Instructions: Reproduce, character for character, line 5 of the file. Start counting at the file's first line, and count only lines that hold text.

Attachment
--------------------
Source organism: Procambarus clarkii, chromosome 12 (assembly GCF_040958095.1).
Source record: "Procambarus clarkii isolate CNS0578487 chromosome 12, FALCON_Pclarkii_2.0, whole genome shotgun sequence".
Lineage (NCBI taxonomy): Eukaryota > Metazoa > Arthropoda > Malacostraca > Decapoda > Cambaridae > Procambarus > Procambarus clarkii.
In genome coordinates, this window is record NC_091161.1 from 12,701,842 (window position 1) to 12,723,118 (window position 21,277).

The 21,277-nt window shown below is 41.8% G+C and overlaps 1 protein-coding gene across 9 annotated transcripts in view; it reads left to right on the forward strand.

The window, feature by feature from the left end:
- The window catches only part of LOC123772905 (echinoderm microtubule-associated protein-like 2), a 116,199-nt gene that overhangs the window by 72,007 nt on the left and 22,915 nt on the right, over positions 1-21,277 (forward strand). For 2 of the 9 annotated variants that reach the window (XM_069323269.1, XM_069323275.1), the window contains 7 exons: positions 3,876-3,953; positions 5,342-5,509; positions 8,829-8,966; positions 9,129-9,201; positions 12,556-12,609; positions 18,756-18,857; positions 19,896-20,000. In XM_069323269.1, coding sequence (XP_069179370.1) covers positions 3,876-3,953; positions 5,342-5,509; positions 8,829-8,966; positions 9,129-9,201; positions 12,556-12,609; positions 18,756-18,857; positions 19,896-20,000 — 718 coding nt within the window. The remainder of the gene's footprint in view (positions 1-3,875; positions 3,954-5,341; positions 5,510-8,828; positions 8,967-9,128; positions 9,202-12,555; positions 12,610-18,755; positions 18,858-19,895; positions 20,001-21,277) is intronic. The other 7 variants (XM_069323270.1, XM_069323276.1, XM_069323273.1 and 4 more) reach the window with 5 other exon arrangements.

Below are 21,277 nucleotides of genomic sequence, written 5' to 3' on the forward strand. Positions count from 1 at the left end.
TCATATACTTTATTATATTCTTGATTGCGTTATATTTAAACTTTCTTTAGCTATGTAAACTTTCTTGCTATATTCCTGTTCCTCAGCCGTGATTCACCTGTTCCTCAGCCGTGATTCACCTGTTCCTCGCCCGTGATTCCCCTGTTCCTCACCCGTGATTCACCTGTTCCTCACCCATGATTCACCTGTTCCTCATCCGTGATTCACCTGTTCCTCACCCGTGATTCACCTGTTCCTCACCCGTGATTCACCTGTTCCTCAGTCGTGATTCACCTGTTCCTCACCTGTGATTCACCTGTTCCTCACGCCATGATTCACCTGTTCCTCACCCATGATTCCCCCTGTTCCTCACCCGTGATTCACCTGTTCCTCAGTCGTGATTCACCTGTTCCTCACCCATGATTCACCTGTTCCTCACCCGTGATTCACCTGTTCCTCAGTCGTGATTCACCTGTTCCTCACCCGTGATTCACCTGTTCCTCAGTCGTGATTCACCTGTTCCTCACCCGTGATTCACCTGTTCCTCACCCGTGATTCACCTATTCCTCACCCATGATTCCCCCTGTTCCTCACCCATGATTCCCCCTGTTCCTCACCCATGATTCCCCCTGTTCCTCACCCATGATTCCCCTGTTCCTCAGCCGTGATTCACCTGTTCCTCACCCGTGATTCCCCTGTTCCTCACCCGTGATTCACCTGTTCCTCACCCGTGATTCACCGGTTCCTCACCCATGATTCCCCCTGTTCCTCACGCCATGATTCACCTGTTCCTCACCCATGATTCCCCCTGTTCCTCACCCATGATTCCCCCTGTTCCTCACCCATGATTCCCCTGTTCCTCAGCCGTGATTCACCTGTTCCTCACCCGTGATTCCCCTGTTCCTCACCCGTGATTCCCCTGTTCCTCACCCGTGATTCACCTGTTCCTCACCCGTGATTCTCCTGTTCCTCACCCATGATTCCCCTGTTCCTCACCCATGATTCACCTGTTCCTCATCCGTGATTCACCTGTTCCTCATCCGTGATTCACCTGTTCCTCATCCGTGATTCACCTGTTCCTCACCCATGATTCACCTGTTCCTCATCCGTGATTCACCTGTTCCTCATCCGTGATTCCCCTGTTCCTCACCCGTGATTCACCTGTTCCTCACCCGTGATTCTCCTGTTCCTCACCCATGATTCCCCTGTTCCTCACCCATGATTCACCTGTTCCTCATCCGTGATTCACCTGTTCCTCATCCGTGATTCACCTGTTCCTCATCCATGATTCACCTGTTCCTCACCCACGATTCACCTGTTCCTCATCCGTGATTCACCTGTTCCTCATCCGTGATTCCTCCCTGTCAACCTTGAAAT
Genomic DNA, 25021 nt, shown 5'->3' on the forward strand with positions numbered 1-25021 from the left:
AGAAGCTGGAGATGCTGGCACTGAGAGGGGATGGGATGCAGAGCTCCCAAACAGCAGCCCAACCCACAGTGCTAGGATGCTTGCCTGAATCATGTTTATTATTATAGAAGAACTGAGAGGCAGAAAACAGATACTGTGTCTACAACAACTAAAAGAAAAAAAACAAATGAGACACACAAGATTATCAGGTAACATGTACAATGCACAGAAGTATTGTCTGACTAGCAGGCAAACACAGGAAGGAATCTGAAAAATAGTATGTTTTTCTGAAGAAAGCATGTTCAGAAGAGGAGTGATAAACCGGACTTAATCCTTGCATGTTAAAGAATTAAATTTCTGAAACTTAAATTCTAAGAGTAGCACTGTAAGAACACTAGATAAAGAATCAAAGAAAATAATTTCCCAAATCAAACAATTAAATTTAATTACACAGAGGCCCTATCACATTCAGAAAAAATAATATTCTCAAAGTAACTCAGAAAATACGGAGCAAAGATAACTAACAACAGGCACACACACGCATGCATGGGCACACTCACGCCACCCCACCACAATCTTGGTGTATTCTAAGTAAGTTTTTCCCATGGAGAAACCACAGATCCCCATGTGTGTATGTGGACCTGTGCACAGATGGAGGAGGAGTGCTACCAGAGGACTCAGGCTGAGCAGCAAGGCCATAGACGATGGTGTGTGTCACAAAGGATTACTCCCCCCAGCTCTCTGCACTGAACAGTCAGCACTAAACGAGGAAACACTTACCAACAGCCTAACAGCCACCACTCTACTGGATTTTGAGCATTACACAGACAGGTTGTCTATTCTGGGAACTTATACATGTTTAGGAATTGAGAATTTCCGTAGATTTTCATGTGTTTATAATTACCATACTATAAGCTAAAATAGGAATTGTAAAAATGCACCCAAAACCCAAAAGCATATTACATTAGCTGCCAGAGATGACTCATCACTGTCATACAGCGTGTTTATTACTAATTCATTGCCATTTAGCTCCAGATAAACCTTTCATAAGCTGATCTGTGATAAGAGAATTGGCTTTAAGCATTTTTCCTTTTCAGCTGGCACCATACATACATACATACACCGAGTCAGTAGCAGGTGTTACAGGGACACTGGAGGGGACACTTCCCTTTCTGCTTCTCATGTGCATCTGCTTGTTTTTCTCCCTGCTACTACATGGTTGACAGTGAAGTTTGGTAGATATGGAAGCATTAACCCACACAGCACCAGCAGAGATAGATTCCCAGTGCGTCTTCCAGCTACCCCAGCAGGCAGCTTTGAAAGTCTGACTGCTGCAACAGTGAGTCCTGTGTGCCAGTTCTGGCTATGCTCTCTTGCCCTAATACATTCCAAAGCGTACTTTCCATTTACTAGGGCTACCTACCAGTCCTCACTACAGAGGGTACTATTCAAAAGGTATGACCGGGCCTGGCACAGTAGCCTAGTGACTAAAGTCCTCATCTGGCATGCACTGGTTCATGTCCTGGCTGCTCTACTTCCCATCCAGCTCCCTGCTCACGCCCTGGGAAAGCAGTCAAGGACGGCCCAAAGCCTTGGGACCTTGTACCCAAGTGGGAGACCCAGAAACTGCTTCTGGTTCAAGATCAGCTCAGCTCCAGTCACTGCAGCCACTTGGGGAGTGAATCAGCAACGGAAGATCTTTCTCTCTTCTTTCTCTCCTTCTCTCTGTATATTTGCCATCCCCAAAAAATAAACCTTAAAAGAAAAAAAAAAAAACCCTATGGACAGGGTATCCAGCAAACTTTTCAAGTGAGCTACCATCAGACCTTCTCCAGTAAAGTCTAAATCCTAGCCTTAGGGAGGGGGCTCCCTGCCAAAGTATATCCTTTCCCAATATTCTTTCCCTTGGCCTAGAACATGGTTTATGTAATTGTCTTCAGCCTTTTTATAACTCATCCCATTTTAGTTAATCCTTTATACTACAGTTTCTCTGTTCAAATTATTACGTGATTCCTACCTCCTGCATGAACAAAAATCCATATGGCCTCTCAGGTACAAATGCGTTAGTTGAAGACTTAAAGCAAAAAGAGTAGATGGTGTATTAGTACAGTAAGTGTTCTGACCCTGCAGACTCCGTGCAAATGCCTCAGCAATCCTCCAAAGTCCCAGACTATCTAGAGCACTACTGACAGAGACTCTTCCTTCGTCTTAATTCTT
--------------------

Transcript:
The 21,277-nt window shown below is 41.8% G+C and overlaps 1 protein-coding gene across 9 annotated transcripts in view; it reads left to right on the forward strand.